It was late afternoon when we spotted a black shape swimming up to the beach near us. Talita's first thought was a big school of fish, her second a shark. Ferdi's first thought was a big plastic bag, his second a seal. We jumped up and ran to the water’s edge, and as we got closer it became obvious that we were looking at a huge Stingray! He swam slowly in the shallows, a couple meters from the beach, heading up the bay. Ferdi got his dive mask and was in the water moments later. The ray was undisturbed by his presence and stayed close to the beach, passing within touching distance of him. It was massive, more than two meters across! The curious thing was that it had no tail, just a thick stump. It didn't look like it used to have a tail, so maybe it's normal for this species of ray. Either way, it was a big relief, because Ferdi didn't want to end up like Steve Irwin with a ray-barb through the heart.

When Ferdi came out the water Talita got the mask, ran ahead of Mr. Ray and went in, letting it glide past her. In this way we followed it all the way up the bay. We reached a couple of girls and lent them our mask to also have a look. They joined us in our ray spotting quest and got just as big a buzz from this unique experience as we did. When we reached the end of the bay, almost 500m from where we first spotted it, Mr. Ray glided into deeper water and disappeared.

We were totally stoked, having never seen nor heard of anything like this before. We felt so blessed, like the Lord sent us a special treat that we could then share with a couple other people.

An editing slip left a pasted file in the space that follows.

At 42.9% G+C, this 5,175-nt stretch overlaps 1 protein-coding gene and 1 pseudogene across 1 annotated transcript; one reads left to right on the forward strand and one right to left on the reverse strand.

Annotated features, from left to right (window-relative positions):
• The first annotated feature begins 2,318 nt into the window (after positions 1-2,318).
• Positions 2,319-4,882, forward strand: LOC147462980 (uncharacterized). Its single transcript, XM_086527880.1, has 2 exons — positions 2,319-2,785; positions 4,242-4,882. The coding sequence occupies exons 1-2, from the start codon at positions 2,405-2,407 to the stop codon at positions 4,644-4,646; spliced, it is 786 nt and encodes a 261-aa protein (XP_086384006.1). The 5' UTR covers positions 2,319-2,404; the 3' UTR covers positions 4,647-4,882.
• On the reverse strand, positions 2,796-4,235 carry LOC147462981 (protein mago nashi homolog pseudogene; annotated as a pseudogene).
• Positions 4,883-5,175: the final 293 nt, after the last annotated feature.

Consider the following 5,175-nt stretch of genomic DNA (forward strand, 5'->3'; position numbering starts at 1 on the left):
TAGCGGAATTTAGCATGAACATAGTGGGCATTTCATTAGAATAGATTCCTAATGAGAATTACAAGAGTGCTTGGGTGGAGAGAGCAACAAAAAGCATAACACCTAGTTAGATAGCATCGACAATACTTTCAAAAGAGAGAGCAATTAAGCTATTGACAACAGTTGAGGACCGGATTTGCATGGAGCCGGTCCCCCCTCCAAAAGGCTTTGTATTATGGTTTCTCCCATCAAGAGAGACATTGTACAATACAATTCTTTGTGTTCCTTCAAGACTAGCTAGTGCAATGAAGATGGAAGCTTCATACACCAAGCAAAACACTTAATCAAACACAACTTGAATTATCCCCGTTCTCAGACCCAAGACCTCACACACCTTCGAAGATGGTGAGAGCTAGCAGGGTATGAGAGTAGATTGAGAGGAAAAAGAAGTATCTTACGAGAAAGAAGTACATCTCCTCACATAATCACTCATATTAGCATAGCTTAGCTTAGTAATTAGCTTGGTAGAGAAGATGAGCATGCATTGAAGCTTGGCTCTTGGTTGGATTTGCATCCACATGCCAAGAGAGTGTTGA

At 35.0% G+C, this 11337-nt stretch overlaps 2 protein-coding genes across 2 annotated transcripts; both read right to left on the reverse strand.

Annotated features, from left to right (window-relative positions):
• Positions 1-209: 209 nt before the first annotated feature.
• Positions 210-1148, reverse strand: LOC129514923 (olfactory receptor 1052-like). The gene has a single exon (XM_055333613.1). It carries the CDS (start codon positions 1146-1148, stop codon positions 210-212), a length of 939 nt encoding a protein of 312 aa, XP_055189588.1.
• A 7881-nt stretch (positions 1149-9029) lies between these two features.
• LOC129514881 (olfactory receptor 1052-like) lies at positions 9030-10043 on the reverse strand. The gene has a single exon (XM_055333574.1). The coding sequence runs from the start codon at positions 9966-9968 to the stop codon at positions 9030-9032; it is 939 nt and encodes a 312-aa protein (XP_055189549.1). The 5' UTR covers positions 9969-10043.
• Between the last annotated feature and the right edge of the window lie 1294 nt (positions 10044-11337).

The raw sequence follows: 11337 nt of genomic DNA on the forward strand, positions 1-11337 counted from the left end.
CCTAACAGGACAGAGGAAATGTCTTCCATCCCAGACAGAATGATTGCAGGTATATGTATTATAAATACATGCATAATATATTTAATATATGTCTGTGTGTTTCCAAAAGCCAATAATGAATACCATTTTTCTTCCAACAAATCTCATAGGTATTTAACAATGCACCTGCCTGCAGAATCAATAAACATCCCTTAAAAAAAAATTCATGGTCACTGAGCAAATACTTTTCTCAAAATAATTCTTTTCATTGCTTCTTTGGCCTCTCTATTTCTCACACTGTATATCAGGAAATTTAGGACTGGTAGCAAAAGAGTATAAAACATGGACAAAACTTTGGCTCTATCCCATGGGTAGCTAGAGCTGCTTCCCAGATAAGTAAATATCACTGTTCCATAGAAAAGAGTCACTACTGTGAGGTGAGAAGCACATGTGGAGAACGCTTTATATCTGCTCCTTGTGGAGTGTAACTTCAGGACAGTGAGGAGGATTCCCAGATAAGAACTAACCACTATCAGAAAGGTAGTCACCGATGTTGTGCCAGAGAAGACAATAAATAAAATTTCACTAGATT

Back at the Boesman we made wraps for dinner and marveled at what had just happened. It already felt like a dream. What a day!

Today's highlights:
1. Great views of the bay.
2. Identifying a few more birds.
3. Lazy afternoon on the beach.
4. The visit from Mr. Ray.

Wednesday, March 10th

We loved it so much in Totaranui we decided to stay another day. At the office we told the DoC lady about Mr. Stingray and she said that he was here last year as well, so it appears he's a local.

We sat on the beach till lunch time, just loving this gorgeous place. It felt like we were on holiday. After lunch we took a hike south. The trail followed the coastline and reminded us a bit of the Otter Trail, only groomed and wide and very easy (so actually it's nothing like the Otter Trail, which is rough, narrow and very tough). After an hours hike we'd made our way into the second bay down from our camp. For some reason the sand on these two beaches are almost white with lots more rocks scattered at the waters edge. We decided that was far enough and hiked back.

We spent the rest of the afternoon sitting on the beach, hoping to see Mr. Ray again, but he didn't make another appearance. This place really is beautiful, too bad about those pesky Sandflies! Even so, this could easily be our favourite beach in NZ.

We stayed on the beach until a cool breeze chased us off. Talita cooked a yummy curry dinner, we watched a movie and then called it a night.

Today's highlights:
1. Staying in Totaranui another day.
2. A nice little hike.
3. Chillin on the beach.

Additional photos below
Photos: 17, Displayed: 17


View from the top of the hillView from the top of the hill
View from the top of the hill

Our camp's down there somewhere
Taking a hike southTaking a hike south
Taking a hike south

Note how much lighter the sand is
Someone said that's fish eggsSomeone said that's fish eggs
Someone said that's fish eggs

All we know is it was soft and squeegee

12th March 2010

Hey, ons het ook nog plakkie tans wat ons laas week in die Kaap opgedoen het. Dis amper soos 'n foto wat jou laat onthou jy het onlangs vakansie gehou.
12th March 2010

Hi Talita & ferdi, Mmmm, altyd interessant om kos te sien! Hoe smaak daardie NZ worse? Moet sê daar's niks wat naby SA se boerewors kom nie. Gelukkig het ek 'n kilo boerewors (van 'n SA winkel) vir my verjaarsdag persent gekry hier in Engeland... en dis sooo lekker! Moet sê julle NZ foto's lyk al te pragtig, maar ek weet darem nie van daardie temperature nie, veral in die winter. Geniet julle avontuur! Beste wense.